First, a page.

Australia: an emissions super-power
Australia has become the world’s biggest exporter of coal and gas
The following extracts are from a report by Prof Jeremy Moss , forming part of the research of the Practical Justice Initiative at the University of NSW led by the author. The report forms part of the UNSW Climate Transition Series.
“ Newly released data from the Office of the Chief Economist shows Australia is increasing its contribution to global climate change. Recent government figures show that the GHG emissions from Australia’s exported fossil fuels
have increased 4.4% between 2018 to 2019 (OCE, 2020). Not only is Australia a laggard in meeting UN Paris emission reduction targets, it is now the world’s largest exporter of coal and gas. In fact, the emissions from Australia’s exported fossil fuels now exceeds Germany’s domestic emissions (Hein, Peter & Graichen, 2020).
“ Despite Federal Government claims that our national emissions have only a minimal impact on the global climate, Australia is, in fact, a major contributor to global climate change. The massive emissions that result from our fossil fuel exports are not counted in Australia’s national carbon budget under our UN climate obligations, nor does Australia take responsibility for the impact these emissions are having globally.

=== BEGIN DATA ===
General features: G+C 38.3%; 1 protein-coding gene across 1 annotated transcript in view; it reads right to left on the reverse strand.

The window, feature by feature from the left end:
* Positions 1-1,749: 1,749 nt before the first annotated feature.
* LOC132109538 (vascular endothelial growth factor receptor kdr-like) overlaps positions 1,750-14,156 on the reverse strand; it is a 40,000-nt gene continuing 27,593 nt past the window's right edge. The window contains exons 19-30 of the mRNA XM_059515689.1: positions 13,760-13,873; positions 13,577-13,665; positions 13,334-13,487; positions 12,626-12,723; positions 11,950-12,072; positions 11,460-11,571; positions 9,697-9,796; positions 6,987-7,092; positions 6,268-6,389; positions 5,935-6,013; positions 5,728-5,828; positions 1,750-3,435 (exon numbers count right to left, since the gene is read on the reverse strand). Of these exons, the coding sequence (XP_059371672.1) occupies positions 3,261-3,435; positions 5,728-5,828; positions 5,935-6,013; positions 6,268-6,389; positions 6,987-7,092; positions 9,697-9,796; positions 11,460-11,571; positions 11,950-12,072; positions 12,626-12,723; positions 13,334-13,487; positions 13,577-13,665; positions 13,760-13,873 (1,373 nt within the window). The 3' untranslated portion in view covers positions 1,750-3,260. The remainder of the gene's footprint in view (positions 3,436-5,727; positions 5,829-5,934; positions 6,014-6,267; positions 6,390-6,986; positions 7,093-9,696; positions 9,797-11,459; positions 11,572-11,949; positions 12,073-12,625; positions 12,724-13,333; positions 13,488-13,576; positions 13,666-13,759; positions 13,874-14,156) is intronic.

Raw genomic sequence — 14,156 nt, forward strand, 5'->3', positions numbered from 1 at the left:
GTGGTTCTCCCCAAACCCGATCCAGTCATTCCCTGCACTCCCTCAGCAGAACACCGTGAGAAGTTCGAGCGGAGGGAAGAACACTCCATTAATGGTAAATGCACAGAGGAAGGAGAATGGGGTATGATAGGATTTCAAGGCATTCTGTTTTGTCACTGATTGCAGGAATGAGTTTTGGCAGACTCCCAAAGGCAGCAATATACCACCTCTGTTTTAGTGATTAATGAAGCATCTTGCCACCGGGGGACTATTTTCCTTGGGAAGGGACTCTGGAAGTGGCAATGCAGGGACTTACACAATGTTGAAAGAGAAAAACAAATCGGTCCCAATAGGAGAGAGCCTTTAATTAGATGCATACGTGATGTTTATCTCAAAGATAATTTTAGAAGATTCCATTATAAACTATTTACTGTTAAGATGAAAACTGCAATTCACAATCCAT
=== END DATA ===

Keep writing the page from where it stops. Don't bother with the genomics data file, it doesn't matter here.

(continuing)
“ This is a situation that has to change if we are going to take serious action to halt climate change, not for Australia alone, but for all other fossil fuel exporting nations. Even large fossil fuel companies or ‘carbon majors’– at least on the surface – now count their ‘exported’ or ‘scope 3’ emissions in their greenhouse gas mitigation plans.
“ What underpins this lack of concern with the harms our fossil fuel exports cause is an outdated ‘territorial’ model of responsibility. The Australian governments, both federal and state, seem to think that responsibility stops at our border. Once Australia’s coal, oil and gas products are loaded onto ships, they are no longer Australia’s problem. Unfortunately, United Nations accounting rules under the Paris agreement currently allow this passing on of the responsibility for exported emissions to continue.
“ Yet this is not how Australia treats other exports. What happens to live sheep, medical waste, plastics and uranium are all rightly seen as at least partly our responsibility. It is the whole chain of actions that are relevant to accepting responsibility for any export- ed product that must be considered, not just what happens at the users’ end.
“ The reason that countries such as Australia and its companies should take responsibility for our exported emissions is ultimately a moral one. The big exporters, who are reaping enormous profits from the sale of coal, oil and gas, are at least as responsible for these emissions as those actually burning the fuels. Without the investment in infra-structure and supply of these fuels, they would not be consumed.
“ Australia’s fossil fuel exports really do have a massive impact on rising global emissions and it’s time to recognise and account for that impact as part of the global climate change crisis and how it’s addressed. “
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